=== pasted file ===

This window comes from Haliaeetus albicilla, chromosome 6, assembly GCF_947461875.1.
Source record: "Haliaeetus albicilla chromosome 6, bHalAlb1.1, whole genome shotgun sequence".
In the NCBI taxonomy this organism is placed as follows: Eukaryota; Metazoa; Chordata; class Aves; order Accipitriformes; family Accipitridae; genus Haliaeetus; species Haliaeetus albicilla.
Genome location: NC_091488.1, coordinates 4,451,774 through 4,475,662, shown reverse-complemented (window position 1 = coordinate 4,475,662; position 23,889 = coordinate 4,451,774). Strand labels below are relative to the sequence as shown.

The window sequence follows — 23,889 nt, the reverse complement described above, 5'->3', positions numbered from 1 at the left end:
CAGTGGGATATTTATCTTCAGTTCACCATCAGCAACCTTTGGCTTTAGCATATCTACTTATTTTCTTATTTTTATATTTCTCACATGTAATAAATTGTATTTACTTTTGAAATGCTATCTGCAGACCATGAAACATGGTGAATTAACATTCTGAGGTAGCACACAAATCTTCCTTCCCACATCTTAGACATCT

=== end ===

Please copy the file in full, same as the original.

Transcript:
This window comes from Haliaeetus albicilla, chromosome 6, assembly GCF_947461875.1.
Source record: "Haliaeetus albicilla chromosome 6, bHalAlb1.1, whole genome shotgun sequence".
In the NCBI taxonomy this organism is placed as follows: Eukaryota; Metazoa; Chordata; class Aves; order Accipitriformes; family Accipitridae; genus Haliaeetus; species Haliaeetus albicilla.
Genome location: NC_091488.1, coordinates 4,451,774 through 4,475,662, shown reverse-complemented (window position 1 = coordinate 4,475,662; position 23,889 = coordinate 4,451,774). Strand labels below are relative to the sequence as shown.

The window sequence follows — 23,889 nt, the reverse complement described above, 5'->3', positions numbered from 1 at the left end:
CAGTGGGATATTTATCTTCAGTTCACCATCAGCAACCTTTGGCTTTAGCATATCTACTTATTTTCTTATTTTTATATTTCTCACATGTAATAAATTGTATTTACTTTTGAAATGCTATCTGCAGACCATGAAACATGGTGAATTAACATTCTGAGGTAGCACACAAATCTTCCTTCCCACATCTTAGACATCT